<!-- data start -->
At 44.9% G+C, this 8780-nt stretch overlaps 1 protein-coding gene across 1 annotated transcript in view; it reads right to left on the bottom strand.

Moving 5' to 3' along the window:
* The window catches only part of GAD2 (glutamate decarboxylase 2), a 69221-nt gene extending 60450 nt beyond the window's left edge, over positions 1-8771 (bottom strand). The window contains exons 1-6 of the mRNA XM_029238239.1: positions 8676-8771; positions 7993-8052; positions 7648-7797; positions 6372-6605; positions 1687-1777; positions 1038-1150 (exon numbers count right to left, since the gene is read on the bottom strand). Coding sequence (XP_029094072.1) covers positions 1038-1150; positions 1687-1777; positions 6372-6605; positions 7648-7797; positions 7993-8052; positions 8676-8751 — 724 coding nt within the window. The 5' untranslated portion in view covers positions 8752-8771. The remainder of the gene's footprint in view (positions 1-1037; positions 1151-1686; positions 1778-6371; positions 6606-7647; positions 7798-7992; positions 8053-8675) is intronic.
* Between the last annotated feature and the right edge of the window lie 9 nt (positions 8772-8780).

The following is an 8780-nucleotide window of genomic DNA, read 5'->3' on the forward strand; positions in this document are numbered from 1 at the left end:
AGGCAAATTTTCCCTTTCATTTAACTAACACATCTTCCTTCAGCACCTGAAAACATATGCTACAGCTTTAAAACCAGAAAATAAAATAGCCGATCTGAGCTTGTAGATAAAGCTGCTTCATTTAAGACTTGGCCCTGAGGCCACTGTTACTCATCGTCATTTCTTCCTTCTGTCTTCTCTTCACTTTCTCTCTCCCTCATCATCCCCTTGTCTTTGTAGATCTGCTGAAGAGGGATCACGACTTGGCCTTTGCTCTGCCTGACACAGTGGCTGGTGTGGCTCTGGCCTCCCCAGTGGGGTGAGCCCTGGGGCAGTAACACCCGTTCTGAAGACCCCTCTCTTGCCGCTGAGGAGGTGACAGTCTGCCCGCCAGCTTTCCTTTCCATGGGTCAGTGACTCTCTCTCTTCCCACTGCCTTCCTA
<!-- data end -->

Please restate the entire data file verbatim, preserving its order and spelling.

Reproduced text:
At 44.9% G+C, this 8780-nt stretch overlaps 1 protein-coding gene across 1 annotated transcript in view; it reads right to left on the bottom strand.

Moving 5' to 3' along the window:
* The window catches only part of GAD2 (glutamate decarboxylase 2), a 69221-nt gene extending 60450 nt beyond the window's left edge, over positions 1-8771 (bottom strand). The window contains exons 1-6 of the mRNA XM_029238239.1: positions 8676-8771; positions 7993-8052; positions 7648-7797; positions 6372-6605; positions 1687-1777; positions 1038-1150 (exon numbers count right to left, since the gene is read on the bottom strand). Coding sequence (XP_029094072.1) covers positions 1038-1150; positions 1687-1777; positions 6372-6605; positions 7648-7797; positions 7993-8052; positions 8676-8751 — 724 coding nt within the window. The 5' untranslated portion in view covers positions 8752-8771. The remainder of the gene's footprint in view (positions 1-1037; positions 1151-1686; positions 1778-6371; positions 6606-7647; positions 7798-7992; positions 8053-8675) is intronic.
* Between the last annotated feature and the right edge of the window lie 9 nt (positions 8772-8780).

The following is an 8780-nucleotide window of genomic DNA, read 5'->3' on the forward strand; positions in this document are numbered from 1 at the left end:
AGGCAAATTTTCCCTTTCATTTAACTAACACATCTTCCTTCAGCACCTGAAAACATATGCTACAGCTTTAAAACCAGAAAATAAAATAGCCGATCTGAGCTTGTAGATAAAGCTGCTTCATTTAAGACTTGGCCCTGAGGCCACTGTTACTCATCGTCATTTCTTCCTTCTGTCTTCTCTTCACTTTCTCTCTCCCTCATCATCCCCTTGTCTTTGTAGATCTGCTGAAGAGGGATCACGACTTGGCCTTTGCTCTGCCTGACACAGTGGCTGGTGTGGCTCTGGCCTCCCCAGTGGGGTGAGCCCTGGGGCAGTAACACCCGTTCTGAAGACCCCTCTCTTGCCGCTGAGGAGGTGACAGTCTGCCCGCCAGCTTTCCTTTCCATGGGTCAGTGACTCTCTCTCTTCCCACTGCCTTCCTA